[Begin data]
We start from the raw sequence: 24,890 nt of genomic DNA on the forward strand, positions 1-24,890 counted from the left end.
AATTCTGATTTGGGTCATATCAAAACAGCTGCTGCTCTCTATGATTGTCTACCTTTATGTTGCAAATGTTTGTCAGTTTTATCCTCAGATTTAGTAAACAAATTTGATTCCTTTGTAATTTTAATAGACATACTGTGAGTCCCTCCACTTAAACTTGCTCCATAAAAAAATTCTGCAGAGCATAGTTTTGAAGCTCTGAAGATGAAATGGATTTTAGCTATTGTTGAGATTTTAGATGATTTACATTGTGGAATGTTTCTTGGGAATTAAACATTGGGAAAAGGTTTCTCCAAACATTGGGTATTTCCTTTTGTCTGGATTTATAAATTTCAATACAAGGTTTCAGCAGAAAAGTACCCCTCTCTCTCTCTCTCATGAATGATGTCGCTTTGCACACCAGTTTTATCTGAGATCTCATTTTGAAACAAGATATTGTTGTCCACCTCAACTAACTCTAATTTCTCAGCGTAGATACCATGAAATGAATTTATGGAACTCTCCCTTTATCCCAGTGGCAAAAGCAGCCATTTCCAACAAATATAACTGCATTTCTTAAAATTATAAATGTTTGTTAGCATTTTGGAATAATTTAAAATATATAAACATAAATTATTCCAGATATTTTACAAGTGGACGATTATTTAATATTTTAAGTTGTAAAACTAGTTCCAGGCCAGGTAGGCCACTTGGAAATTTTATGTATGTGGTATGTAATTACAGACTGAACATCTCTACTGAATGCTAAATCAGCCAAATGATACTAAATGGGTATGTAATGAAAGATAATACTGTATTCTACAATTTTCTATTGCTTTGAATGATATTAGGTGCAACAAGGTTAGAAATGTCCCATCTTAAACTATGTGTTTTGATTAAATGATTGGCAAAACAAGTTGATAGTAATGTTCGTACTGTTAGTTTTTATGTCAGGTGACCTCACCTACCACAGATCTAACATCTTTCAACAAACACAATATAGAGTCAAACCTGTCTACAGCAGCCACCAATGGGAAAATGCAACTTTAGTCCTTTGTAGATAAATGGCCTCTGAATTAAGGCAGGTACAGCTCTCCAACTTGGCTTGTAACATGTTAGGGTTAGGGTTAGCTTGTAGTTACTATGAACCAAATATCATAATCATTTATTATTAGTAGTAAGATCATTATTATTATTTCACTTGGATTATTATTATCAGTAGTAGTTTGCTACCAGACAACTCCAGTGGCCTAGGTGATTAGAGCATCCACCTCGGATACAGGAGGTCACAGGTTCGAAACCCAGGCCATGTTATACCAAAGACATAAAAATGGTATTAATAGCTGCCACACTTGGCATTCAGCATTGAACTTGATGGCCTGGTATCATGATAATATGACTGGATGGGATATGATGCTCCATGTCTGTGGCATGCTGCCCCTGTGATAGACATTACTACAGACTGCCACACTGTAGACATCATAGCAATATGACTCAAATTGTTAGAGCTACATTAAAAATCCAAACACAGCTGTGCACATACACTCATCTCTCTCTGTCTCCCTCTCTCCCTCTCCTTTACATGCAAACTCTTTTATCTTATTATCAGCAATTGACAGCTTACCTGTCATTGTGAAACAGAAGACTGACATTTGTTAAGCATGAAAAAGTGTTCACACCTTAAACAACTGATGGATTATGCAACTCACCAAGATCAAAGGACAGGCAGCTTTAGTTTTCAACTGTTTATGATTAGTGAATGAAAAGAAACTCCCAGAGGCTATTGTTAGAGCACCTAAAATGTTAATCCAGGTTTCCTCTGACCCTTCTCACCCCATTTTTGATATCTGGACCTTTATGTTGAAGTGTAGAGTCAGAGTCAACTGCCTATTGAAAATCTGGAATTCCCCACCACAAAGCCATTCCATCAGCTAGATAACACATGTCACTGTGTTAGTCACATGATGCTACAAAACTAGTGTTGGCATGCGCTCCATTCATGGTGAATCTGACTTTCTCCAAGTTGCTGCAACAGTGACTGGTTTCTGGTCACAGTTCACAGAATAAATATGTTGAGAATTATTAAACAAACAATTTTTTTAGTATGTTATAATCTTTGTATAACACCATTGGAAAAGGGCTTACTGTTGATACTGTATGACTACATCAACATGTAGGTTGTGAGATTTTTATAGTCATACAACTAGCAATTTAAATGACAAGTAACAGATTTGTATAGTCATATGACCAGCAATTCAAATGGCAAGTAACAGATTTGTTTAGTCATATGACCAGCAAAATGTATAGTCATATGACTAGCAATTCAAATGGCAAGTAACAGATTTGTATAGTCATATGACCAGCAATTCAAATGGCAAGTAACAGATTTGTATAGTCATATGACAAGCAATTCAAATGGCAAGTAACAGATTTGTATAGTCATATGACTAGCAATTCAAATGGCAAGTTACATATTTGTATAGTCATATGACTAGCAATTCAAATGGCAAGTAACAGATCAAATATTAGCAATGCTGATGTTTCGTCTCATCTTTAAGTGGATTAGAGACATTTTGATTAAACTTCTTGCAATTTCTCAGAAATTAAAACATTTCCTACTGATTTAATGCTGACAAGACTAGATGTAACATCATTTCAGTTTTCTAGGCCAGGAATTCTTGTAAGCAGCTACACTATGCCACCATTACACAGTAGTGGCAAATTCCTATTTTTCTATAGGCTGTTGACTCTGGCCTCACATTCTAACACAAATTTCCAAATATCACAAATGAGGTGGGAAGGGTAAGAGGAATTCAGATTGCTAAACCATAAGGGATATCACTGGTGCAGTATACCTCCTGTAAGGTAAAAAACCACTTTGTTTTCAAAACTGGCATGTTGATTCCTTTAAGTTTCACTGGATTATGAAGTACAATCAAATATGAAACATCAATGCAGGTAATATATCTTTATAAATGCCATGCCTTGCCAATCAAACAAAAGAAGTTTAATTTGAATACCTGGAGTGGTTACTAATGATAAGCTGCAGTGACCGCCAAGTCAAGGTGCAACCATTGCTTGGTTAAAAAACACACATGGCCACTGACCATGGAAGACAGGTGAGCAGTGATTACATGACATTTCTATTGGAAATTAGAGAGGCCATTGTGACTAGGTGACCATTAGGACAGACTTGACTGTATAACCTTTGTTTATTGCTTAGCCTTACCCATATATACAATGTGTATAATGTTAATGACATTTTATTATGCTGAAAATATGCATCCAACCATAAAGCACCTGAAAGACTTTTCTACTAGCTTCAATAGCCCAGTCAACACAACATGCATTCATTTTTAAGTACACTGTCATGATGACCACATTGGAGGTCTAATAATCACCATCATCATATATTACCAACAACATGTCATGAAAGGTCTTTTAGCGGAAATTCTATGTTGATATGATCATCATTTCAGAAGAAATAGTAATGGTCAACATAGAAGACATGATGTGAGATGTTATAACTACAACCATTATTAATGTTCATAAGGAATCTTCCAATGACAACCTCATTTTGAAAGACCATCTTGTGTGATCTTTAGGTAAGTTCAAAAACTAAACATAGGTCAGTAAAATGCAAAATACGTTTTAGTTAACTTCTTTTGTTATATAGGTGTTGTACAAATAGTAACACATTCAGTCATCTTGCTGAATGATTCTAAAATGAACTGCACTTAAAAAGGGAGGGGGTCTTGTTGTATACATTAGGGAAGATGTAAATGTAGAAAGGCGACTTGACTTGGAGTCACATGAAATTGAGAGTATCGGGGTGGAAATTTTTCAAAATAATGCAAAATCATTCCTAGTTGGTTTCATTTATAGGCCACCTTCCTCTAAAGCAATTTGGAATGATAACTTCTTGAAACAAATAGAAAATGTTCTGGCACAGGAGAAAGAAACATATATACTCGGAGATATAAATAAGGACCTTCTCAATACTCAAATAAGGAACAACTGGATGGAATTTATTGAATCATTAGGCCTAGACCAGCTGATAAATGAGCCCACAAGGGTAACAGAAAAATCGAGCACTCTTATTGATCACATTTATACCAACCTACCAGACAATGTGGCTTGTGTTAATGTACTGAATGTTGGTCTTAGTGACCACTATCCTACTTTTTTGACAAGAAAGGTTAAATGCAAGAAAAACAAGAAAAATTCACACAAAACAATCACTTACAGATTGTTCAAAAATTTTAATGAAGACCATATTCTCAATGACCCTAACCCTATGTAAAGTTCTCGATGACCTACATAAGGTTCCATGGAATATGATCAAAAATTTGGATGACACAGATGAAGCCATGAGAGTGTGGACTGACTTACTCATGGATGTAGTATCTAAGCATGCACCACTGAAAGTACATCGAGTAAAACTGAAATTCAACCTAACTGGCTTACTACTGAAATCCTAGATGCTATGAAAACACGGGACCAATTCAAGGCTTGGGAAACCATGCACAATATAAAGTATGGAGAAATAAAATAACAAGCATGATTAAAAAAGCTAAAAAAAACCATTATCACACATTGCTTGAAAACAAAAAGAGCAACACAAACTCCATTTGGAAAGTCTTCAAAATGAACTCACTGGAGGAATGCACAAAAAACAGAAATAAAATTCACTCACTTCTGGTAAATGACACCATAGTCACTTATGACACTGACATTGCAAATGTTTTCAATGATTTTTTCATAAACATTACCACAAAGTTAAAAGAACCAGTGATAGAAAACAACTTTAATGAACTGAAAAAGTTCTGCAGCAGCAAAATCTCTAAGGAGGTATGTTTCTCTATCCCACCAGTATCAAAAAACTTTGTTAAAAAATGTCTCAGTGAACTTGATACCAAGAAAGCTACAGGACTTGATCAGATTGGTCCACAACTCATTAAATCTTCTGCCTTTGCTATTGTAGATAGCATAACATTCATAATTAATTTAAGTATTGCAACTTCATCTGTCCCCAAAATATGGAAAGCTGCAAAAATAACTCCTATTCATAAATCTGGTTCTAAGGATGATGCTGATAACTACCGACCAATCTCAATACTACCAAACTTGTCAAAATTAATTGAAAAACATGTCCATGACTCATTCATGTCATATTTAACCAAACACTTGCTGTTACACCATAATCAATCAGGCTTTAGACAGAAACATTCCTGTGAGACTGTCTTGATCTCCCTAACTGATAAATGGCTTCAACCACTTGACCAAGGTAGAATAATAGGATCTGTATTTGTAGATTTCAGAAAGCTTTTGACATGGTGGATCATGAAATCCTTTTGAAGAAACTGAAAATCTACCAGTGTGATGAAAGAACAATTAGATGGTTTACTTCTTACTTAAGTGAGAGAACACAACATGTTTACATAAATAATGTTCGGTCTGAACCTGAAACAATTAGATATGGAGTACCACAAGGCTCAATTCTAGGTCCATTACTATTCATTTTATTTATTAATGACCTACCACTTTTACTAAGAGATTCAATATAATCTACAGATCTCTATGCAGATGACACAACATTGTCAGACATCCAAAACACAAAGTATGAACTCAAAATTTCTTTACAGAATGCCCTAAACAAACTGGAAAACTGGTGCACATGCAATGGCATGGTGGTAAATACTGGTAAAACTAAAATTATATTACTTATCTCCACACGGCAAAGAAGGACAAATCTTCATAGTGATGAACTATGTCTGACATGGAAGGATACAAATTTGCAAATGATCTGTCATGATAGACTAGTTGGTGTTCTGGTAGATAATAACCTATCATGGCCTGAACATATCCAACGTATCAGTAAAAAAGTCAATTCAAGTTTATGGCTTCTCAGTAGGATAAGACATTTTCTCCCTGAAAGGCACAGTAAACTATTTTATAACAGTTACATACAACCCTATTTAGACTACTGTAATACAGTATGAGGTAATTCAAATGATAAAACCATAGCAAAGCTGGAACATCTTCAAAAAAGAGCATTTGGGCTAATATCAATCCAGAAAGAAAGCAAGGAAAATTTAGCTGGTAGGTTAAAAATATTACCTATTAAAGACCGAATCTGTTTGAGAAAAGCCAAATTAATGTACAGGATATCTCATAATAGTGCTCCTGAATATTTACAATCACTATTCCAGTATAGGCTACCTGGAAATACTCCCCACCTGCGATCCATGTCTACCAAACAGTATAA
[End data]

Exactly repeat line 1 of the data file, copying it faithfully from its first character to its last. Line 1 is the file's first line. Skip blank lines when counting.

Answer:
We start from the raw sequence: 24,890 nt of genomic DNA on the forward strand, positions 1-24,890 counted from the left end.